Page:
The Genpei War or the Gempei Battle , ( Japanese 源 平 合 戦 , Genpei no kassen also 治 承 ・ 寿 永 の 乱 , Jishō-Juei no Ran ) lasted from 1180 to 1185 and was a clash in the struggle for rule in Japan . Participants were the respected samurai families of the Minamoto ( 源 , also 源氏 , Gen ji ) and Taira ( 平 , also 平 家 , Hei ke ). The name Genpei War comes from the Sino-Japanese reading of the two family names and can therefore be translated as Minamoto Taira War . The alternative name Jishō-Juei no Ran ("Jishō-Juei unrest") names the beginning and end era over which the war extended: Jishō (1177-1181) and Juei (1182-1184).
Towards the end of the Heian period , the Taira and Minamoto families carried out police and military duties in the broadest sense for the government in Heiankyō . However, this government was already divided and weakened by the middle of the 12th century, it was divided into the incumbent emperors and their rulers, who came from the Fujiwara family, and the opposing governments of the abdicated emperors ( Insei ). This unstable situation led to a shift in power to the military. The conflict began in 1156. The abdicated Emperor Sutoku and the ruling Emperor Go-Shirakawa had significant differences that led to a military conflict. In this conflict, the Taira under Taira no Kiyomori supported the incumbent emperor and won. The Minamoto were on the losing side, their chief Minamoto no Tameyoshi was executed. This development sidelined the Minamoto. Dissatisfied with this situation, they conspired against Taira no Kiyomori, lost again and in 1160 Minamoto no Yoshitomo , their leader, was killed. The Taira had taken power in Japan, both through contacts at court and through military force. Kiyomori put his grandson Antoku on the throne and became regent. His coercive measures led in 1180 to another conspiracy under Minamoto no Yorimasa and Prince Mochihito , which he militarily defeated in the First Battle of Uji . This battle is considered the first of the Genpei War.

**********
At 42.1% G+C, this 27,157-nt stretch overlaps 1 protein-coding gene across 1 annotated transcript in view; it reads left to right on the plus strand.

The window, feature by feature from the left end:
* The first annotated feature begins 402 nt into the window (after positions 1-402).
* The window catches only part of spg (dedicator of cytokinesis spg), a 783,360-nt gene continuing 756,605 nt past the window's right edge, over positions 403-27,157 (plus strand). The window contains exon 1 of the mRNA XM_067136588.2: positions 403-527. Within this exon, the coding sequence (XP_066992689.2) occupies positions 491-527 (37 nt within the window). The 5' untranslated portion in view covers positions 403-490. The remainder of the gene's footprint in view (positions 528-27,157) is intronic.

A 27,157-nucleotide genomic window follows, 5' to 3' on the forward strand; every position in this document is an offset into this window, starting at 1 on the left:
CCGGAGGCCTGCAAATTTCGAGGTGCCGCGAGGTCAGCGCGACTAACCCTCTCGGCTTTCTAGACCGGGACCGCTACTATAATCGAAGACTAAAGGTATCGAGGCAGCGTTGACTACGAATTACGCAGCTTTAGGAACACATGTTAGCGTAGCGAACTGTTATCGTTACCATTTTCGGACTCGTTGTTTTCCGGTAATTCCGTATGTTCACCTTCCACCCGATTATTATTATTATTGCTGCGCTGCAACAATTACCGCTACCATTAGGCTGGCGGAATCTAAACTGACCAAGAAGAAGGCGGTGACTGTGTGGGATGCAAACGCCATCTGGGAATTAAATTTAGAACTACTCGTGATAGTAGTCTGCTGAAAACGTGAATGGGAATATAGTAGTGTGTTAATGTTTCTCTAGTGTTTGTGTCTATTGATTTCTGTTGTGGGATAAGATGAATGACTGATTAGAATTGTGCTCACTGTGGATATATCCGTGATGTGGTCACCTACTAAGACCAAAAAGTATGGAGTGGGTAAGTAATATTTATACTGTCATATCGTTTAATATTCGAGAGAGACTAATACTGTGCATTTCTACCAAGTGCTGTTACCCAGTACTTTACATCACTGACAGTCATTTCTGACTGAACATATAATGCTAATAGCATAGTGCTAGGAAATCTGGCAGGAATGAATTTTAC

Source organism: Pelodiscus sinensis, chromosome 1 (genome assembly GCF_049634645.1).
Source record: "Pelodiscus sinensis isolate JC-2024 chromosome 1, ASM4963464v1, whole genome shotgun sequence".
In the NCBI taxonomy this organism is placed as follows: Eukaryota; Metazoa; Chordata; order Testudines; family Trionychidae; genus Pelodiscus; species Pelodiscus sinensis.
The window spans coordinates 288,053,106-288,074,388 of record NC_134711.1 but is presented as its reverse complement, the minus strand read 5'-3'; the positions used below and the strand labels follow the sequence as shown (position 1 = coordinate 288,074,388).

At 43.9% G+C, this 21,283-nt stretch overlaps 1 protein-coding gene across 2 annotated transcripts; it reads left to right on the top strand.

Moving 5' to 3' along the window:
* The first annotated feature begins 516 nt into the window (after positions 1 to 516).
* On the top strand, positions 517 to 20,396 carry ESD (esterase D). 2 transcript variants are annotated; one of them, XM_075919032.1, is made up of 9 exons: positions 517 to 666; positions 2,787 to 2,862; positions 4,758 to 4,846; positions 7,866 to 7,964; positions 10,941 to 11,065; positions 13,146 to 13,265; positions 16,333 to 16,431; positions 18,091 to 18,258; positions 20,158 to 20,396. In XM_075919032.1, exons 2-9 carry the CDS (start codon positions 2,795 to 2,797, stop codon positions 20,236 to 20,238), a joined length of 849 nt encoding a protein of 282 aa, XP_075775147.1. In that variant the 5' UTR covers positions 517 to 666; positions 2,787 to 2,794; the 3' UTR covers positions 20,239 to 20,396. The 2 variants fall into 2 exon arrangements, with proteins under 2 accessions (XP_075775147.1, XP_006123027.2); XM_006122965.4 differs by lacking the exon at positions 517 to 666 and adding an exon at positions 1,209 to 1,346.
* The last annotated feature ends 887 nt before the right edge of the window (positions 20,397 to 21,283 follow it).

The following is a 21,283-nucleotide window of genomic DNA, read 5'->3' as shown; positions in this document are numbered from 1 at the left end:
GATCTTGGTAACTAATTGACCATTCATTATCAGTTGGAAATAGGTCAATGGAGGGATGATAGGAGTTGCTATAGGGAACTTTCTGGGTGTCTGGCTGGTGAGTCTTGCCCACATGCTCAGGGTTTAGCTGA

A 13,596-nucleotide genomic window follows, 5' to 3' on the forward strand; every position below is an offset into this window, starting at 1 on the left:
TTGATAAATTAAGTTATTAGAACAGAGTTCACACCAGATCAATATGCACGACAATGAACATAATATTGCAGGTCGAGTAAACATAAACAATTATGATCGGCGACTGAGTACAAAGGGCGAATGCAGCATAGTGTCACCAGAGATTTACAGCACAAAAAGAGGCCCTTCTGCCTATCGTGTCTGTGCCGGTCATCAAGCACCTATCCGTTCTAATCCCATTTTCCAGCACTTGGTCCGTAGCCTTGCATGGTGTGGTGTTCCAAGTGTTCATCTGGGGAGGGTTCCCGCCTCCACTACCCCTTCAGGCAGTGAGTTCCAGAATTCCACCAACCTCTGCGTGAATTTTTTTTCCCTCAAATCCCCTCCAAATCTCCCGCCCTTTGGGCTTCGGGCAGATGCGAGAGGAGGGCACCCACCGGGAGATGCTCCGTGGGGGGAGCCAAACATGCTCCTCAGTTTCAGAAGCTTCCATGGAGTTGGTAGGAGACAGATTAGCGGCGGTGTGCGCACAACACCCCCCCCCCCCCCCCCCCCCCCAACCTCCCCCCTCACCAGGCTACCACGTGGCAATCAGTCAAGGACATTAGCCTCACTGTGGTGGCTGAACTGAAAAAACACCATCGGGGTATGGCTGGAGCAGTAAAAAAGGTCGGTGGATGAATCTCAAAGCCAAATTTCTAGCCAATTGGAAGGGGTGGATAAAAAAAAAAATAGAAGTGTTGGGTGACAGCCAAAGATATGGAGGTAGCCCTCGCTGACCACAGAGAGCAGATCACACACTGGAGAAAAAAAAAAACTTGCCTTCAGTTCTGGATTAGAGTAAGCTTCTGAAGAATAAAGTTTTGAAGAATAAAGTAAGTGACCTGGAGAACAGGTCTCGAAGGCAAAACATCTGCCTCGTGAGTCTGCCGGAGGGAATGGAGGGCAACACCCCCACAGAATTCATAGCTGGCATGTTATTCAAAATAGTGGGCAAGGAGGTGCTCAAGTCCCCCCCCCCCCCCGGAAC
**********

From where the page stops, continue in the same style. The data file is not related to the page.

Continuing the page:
Far from the courtyard, Minamoto no Yoritomo waited for his time. He had survived the vengeance of the Taira as a child in 1160 and was now fighting.
The five-year conflict began in the Kantō plain , in which Yoritomo marched from the Izu province . In 1183 Yoritomo had succeeded in occupying the Kanto plain and central and western Japan. The taira had their backs to the sea on the Japanese inland sea. Yoritomo's relative Yoshinaka occupied Heiankyō. Yoritomo feared this successful general and sent an army against him under his brother Minamoto no Yoshitsune . Yoshitsune destroyed Yoshinaka and his troops. As Yoritomo's new general, he marched against the Taira, drove them into the sea and defeated them in the sea battle of Dan-no-ura (1185). Japan belonged to the Minamoto.
Battles of the Genpei War
- 23 June 1180: First battle of Uji : Considered the first battle of the Genpei War, the monks of the Byōdō-in fight on the side of Minamoto no Yorimasa.
- 1180 Siege of Nara : The Taira set fire to temples and monasteries to cut off supplies for their enemies.
- 1180 Battle of Ishibashiyama : Minamoto no Yoritomos first battle against the Taira.